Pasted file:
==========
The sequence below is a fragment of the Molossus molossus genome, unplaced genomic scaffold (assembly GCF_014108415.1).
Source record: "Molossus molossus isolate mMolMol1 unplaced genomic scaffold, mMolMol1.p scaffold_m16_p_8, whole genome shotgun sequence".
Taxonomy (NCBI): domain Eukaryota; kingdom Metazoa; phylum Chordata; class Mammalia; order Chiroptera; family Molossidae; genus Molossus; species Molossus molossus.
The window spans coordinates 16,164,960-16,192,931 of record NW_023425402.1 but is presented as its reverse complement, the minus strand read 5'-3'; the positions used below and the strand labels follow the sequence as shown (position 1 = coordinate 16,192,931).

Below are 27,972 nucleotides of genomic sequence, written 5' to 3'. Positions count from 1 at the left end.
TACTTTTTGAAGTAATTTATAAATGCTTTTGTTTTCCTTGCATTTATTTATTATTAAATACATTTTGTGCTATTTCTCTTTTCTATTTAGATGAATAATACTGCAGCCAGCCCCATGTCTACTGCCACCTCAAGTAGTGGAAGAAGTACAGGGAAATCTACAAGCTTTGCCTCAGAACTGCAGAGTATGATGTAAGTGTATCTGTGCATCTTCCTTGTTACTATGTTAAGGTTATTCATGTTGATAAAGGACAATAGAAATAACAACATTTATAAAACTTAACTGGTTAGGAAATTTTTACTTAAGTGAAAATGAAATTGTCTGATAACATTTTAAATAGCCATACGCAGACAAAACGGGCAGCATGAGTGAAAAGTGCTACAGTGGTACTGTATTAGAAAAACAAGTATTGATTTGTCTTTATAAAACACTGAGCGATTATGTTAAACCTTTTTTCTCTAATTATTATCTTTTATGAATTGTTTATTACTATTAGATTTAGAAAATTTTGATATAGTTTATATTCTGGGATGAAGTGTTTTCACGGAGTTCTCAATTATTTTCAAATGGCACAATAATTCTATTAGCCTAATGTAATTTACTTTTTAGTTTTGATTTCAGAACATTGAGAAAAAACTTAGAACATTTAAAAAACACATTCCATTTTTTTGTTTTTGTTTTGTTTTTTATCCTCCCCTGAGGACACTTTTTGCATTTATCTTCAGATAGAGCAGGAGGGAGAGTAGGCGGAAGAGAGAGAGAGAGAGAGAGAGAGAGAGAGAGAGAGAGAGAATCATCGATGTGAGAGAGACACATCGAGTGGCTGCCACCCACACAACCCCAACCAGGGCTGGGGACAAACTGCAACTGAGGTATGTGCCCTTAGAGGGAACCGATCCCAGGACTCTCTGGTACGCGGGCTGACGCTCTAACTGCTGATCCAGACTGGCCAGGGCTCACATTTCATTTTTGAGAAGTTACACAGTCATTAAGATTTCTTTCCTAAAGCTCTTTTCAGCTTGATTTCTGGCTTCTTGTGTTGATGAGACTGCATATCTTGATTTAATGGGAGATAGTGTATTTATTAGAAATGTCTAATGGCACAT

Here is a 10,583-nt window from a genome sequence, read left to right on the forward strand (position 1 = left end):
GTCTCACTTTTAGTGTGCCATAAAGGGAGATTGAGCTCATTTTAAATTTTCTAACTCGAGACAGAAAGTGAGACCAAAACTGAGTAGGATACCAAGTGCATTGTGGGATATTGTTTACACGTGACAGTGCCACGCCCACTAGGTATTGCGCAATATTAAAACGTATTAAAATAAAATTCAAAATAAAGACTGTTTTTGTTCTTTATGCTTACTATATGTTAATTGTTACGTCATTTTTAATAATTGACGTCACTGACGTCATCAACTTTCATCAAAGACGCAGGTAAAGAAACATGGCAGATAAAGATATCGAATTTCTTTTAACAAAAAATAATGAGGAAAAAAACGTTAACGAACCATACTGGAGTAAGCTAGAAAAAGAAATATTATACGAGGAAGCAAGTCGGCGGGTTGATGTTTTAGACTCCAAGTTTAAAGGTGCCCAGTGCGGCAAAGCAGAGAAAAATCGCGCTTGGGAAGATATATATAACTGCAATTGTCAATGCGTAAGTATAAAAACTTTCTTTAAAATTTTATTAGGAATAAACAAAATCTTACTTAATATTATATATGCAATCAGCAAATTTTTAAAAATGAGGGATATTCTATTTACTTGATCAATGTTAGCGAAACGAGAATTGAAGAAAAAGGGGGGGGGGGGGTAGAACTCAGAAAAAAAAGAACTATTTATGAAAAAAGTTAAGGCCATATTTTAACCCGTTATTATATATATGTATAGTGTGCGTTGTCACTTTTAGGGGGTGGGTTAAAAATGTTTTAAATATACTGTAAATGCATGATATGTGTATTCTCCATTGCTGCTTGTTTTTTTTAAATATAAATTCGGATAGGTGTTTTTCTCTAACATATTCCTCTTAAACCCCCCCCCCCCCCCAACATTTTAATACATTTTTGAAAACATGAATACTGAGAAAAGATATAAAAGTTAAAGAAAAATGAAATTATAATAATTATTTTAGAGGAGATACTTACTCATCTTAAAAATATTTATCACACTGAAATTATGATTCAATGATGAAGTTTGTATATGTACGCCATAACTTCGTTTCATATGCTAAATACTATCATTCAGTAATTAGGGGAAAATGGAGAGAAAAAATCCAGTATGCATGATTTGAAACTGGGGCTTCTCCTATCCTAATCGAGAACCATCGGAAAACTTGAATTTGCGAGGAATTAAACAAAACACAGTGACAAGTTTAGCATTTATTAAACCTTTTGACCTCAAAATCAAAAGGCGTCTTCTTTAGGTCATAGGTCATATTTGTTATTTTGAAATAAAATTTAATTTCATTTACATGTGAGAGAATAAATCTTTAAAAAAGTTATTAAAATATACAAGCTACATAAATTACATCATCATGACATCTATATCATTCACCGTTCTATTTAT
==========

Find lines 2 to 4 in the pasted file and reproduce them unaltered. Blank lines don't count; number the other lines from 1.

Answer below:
Source record: "Molossus molossus isolate mMolMol1 unplaced genomic scaffold, mMolMol1.p scaffold_m16_p_8, whole genome shotgun sequence".
Taxonomy (NCBI): domain Eukaryota; kingdom Metazoa; phylum Chordata; class Mammalia; order Chiroptera; family Molossidae; genus Molossus; species Molossus molossus.
The window spans coordinates 16,164,960-16,192,931 of record NW_023425402.1 but is presented as its reverse complement, the minus strand read 5'-3'; the positions used below and the strand labels follow the sequence as shown (position 1 = coordinate 16,192,931).